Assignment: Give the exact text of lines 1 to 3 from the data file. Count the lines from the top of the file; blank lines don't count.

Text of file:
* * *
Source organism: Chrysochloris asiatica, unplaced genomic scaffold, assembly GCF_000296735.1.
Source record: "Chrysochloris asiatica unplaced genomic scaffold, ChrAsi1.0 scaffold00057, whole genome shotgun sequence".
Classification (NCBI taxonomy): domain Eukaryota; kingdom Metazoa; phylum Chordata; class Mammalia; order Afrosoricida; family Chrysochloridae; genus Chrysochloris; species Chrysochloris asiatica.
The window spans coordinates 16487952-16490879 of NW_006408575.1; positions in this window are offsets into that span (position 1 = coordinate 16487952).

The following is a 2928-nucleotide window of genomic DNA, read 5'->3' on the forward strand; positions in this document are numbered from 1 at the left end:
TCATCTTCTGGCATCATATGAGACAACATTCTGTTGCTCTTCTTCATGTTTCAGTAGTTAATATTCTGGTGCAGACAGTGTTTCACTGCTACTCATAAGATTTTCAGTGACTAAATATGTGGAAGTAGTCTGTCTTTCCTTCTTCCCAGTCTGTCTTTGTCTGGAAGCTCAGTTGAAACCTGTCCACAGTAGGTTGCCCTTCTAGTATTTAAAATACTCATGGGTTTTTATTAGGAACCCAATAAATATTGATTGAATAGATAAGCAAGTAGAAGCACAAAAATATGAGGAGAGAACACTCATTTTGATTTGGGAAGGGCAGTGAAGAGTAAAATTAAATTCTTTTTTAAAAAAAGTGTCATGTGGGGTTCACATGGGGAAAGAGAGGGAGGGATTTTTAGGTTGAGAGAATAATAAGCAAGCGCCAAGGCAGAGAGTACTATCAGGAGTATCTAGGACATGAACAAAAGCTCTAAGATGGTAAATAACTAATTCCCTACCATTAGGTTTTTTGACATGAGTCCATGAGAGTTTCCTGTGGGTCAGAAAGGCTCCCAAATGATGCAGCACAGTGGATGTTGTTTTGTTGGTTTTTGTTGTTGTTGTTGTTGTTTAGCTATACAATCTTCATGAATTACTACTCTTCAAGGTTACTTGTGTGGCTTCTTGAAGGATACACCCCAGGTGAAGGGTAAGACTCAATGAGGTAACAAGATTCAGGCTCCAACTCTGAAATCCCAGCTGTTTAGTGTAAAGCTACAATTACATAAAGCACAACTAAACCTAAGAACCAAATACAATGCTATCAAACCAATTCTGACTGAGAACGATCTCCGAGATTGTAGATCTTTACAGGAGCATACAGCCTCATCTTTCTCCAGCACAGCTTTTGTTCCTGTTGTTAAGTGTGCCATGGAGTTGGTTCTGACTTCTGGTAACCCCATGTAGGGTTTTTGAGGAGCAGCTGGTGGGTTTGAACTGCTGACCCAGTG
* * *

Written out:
Source organism: Chrysochloris asiatica, unplaced genomic scaffold, assembly GCF_000296735.1.
Source record: "Chrysochloris asiatica unplaced genomic scaffold, ChrAsi1.0 scaffold00057, whole genome shotgun sequence".
Classification (NCBI taxonomy): domain Eukaryota; kingdom Metazoa; phylum Chordata; class Mammalia; order Afrosoricida; family Chrysochloridae; genus Chrysochloris; species Chrysochloris asiatica.